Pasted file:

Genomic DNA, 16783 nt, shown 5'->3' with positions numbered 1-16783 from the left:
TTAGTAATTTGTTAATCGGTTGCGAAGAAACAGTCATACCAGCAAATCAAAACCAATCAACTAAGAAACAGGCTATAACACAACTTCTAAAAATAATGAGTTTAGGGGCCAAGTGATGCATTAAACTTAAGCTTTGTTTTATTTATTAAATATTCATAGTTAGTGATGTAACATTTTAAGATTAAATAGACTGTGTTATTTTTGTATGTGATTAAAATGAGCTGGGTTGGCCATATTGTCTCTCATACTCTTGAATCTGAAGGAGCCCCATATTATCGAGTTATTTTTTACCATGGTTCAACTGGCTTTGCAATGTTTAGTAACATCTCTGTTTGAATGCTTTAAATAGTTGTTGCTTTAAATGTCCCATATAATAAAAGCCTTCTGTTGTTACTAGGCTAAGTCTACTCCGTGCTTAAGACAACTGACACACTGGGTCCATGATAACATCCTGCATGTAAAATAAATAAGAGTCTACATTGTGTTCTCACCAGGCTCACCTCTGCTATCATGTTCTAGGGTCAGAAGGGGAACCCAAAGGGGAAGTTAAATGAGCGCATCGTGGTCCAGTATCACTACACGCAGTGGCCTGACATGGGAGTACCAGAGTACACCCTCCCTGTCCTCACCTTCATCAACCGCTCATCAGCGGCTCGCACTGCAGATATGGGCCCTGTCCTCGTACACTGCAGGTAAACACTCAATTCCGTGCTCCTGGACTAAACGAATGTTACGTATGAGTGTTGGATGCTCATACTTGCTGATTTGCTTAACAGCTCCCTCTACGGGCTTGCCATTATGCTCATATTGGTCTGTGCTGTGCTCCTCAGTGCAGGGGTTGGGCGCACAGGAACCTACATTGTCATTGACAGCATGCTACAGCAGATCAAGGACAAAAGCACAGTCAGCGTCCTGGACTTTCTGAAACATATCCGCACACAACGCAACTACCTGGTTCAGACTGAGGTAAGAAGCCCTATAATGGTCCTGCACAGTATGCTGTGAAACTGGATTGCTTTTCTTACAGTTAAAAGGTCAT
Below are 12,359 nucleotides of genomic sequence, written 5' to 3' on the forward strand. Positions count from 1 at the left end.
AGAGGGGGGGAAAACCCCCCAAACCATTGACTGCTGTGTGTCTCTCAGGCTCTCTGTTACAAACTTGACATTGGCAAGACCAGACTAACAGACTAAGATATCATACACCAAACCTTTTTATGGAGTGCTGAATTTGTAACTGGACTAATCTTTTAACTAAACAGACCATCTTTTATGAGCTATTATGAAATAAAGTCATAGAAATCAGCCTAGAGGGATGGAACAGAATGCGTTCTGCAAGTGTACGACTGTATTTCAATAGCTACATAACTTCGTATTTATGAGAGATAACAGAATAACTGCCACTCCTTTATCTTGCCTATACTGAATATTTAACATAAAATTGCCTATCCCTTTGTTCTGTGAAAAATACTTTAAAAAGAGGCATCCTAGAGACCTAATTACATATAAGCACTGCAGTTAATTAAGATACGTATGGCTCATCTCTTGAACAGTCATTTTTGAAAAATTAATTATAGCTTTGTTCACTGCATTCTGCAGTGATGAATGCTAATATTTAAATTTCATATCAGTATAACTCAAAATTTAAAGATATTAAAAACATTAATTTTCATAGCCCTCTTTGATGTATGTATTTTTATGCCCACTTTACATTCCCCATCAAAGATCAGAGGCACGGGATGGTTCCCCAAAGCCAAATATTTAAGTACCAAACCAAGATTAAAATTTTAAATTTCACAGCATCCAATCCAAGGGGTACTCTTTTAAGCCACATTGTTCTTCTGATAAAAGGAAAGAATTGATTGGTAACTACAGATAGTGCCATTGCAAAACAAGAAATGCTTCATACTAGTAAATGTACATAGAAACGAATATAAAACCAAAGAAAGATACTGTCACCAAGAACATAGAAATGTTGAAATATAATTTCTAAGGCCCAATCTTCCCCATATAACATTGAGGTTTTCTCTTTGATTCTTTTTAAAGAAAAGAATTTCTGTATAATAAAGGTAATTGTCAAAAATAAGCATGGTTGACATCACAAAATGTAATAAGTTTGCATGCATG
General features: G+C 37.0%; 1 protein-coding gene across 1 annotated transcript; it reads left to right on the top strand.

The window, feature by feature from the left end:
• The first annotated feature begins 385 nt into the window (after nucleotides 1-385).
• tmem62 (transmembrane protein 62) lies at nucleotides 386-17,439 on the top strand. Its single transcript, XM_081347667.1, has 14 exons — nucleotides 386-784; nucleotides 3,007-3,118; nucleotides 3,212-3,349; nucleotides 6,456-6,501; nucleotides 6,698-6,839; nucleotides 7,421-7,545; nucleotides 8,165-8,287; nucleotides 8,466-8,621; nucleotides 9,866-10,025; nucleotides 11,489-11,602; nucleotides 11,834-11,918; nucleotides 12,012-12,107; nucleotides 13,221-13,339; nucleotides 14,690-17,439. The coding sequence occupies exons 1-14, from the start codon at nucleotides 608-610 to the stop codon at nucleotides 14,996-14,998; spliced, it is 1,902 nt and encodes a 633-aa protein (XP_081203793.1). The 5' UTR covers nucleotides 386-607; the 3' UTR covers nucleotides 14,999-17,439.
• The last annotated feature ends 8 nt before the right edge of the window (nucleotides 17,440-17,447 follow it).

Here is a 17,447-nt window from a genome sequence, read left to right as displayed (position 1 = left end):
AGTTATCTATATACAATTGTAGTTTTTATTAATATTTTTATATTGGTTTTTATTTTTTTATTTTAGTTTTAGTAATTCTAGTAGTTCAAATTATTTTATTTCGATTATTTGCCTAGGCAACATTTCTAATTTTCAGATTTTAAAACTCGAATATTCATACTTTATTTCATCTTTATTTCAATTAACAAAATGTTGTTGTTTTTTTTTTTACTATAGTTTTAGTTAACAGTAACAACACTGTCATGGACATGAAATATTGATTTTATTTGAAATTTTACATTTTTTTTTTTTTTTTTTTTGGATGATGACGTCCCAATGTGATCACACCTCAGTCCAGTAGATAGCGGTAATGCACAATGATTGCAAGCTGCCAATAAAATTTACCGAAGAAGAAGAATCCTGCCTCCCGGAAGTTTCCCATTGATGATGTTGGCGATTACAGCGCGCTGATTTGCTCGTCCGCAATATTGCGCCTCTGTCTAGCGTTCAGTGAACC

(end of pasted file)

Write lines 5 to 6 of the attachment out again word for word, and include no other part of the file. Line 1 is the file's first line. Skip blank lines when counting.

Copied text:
General features: G+C 37.0%; 1 protein-coding gene across 1 annotated transcript; it reads left to right on the top strand.

The window, feature by feature from the left end: